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Out-of-State and Long Commutes: 2011

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Report Number ACS-20

A complex set of factors influences variation in commuting patterns across the United States, and multiple indicators may be considered when assessing such patterns. Among other factors, the relationship between home and work is influenced by community development patterns, labor market shifts, and technological changes that expand workers’ options for where and how to work. The American Community Survey (ACS) provides critical information about several aspects of commuting for U.S. workers. The ACS is an ongoing survey conducted annually by the U.S. Census Bureau that captures changes in the socioeconomic, housing, and demographic characteristics of communities across the United States and Puerto Rico.1

The ACS questions related to travel focus solely on the work trip and do not ask about leisure travel or other nonwork trips. Among other commuting questions, the ACS asks respondents in the workforce about their principal workplace location and the number of minutes it usually takes to get from home to work, one way. This report uses 2011 ACS data at the state level to explore two commuting indicators related to travel time and work location: (1) the percentage of commuters with long commutes (commutes of 60 minutes or longer) and (2) the percentage of workers who work outside of their state of residence. These topics are subsets of a much broader, more complex set of travel time and place indicators. The media occasionally discuss such commuting patterns within several contexts, including health, interstate commuter taxes, and shifts in the housing and labor markets. This report may serve as a baseline statistical reference point for such discussions. Unless otherwise noted, estimates refer to the working population who did not work at home.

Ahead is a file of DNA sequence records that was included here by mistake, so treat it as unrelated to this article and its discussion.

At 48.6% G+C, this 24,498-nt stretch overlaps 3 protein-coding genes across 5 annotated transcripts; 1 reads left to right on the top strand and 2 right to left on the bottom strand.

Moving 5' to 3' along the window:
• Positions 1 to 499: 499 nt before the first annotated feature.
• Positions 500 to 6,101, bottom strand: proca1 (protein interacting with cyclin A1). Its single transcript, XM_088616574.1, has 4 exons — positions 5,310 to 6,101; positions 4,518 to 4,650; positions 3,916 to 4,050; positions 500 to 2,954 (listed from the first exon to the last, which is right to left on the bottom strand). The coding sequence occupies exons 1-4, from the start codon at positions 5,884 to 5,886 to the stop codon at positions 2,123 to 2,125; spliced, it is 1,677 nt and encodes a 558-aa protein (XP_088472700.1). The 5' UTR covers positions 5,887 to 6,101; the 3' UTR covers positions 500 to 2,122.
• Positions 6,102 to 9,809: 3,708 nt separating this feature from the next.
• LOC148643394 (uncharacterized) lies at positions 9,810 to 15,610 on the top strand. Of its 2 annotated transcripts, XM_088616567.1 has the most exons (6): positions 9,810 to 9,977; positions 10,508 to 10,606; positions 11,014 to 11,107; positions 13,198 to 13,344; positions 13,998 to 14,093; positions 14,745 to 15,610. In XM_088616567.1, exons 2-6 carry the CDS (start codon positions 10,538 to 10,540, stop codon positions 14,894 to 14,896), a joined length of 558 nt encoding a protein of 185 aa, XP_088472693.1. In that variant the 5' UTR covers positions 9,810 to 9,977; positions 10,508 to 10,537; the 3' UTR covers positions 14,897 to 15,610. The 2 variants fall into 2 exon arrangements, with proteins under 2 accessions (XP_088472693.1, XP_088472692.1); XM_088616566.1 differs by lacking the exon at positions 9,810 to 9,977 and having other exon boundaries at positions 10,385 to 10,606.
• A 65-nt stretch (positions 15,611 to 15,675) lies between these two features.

• Among U.S. workers who did not work at home, 8.1 percent had commutes of 60 minutes or longer in 2011.
  • An estimated 61.1 percent of workers with “long commutes” drove to work alone, compared with 79.9 percent for all workers who did not work at home.
  • New York shows the highest rate of “long commutes” at 16.2 percent, followed by Maryland and New Jersey at 14.8 and 14.6 percent, respectively.
  • The District of Columbia has the highest rate of out-of-state commuters among its resident workers at 25.2 percent, followed by Maryland at 18.3 percent.
  • Among all people who work in the District of Columbia, 72.4 percent live outside the District of Columbia.

1 The ACS uses a series of monthly samples to produce annual estimates. Detailed questions that previously appeared on the decennial census long form are now included in the ACS, and the decennial census now produces a count of the nation’s population and a snapshot of its most basic demographic characteristics. Five years of ACS data collection are necessary to achieve a cumulative sample large enough to ensure respondent confidentiality for smaller communities and for small geographic units such as census tracts or block groups. For larger geographies, specifically those with populations of 65,000 or greater, estimates are available annually. For selected geographies with populations of 20,000 or greater, combined 3-year estimates are available.


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